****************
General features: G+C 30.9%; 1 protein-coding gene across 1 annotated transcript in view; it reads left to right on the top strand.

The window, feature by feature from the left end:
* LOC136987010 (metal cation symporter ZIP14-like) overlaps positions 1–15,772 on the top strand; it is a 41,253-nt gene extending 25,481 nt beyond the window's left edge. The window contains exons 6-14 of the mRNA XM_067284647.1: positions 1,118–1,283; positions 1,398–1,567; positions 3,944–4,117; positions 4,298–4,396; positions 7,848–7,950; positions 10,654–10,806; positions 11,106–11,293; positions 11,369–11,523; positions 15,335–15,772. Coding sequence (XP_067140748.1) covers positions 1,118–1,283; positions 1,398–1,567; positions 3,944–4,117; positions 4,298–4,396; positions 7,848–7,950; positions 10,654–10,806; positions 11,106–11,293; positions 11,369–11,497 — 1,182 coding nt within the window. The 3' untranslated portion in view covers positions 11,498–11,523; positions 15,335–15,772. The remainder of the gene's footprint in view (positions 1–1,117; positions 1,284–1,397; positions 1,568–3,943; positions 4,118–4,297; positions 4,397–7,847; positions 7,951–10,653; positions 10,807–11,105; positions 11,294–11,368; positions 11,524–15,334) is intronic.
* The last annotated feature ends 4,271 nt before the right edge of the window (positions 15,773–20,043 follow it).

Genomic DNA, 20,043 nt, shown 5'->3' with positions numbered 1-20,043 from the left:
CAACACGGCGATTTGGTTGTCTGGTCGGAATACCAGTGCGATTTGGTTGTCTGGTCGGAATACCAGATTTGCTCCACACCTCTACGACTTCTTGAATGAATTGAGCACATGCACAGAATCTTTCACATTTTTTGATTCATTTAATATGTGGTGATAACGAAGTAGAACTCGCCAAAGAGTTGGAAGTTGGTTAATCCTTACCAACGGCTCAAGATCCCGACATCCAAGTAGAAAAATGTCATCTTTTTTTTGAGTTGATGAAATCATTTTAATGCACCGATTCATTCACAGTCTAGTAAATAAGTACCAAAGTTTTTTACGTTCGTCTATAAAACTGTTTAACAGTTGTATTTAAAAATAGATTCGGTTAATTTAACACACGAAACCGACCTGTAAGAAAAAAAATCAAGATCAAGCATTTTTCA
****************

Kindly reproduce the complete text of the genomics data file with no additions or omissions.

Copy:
General features: G+C 30.9%; 1 protein-coding gene across 1 annotated transcript in view; it reads left to right on the top strand.

The window, feature by feature from the left end:
* LOC136987010 (metal cation symporter ZIP14-like) overlaps positions 1–15,772 on the top strand; it is a 41,253-nt gene extending 25,481 nt beyond the window's left edge. The window contains exons 6-14 of the mRNA XM_067284647.1: positions 1,118–1,283; positions 1,398–1,567; positions 3,944–4,117; positions 4,298–4,396; positions 7,848–7,950; positions 10,654–10,806; positions 11,106–11,293; positions 11,369–11,523; positions 15,335–15,772. Coding sequence (XP_067140748.1) covers positions 1,118–1,283; positions 1,398–1,567; positions 3,944–4,117; positions 4,298–4,396; positions 7,848–7,950; positions 10,654–10,806; positions 11,106–11,293; positions 11,369–11,497 — 1,182 coding nt within the window. The 3' untranslated portion in view covers positions 11,498–11,523; positions 15,335–15,772. The remainder of the gene's footprint in view (positions 1–1,117; positions 1,284–1,397; positions 1,568–3,943; positions 4,118–4,297; positions 4,397–7,847; positions 7,951–10,653; positions 10,807–11,105; positions 11,294–11,368; positions 11,524–15,334) is intronic.
* The last annotated feature ends 4,271 nt before the right edge of the window (positions 15,773–20,043 follow it).

Genomic DNA, 20,043 nt, shown 5'->3' with positions numbered 1-20,043 from the left:
CAACACGGCGATTTGGTTGTCTGGTCGGAATACCAGTGCGATTTGGTTGTCTGGTCGGAATACCAGATTTGCTCCACACCTCTACGACTTCTTGAATGAATTGAGCACATGCACAGAATCTTTCACATTTTTTGATTCATTTAATATGTGGTGATAACGAAGTAGAACTCGCCAAAGAGTTGGAAGTTGGTTAATCCTTACCAACGGCTCAAGATCCCGACATCCAAGTAGAAAAATGTCATCTTTTTTTTGAGTTGATGAAATCATTTTAATGCACCGATTCATTCACAGTCTAGTAAATAAGTACCAAAGTTTTTTACGTTCGTCTATAAAACTGTTTAACAGTTGTATTTAAAAATAGATTCGGTTAATTTAACACACGAAACCGACCTGTAAGAAAAAAAATCAAGATCAAGCATTTTTCA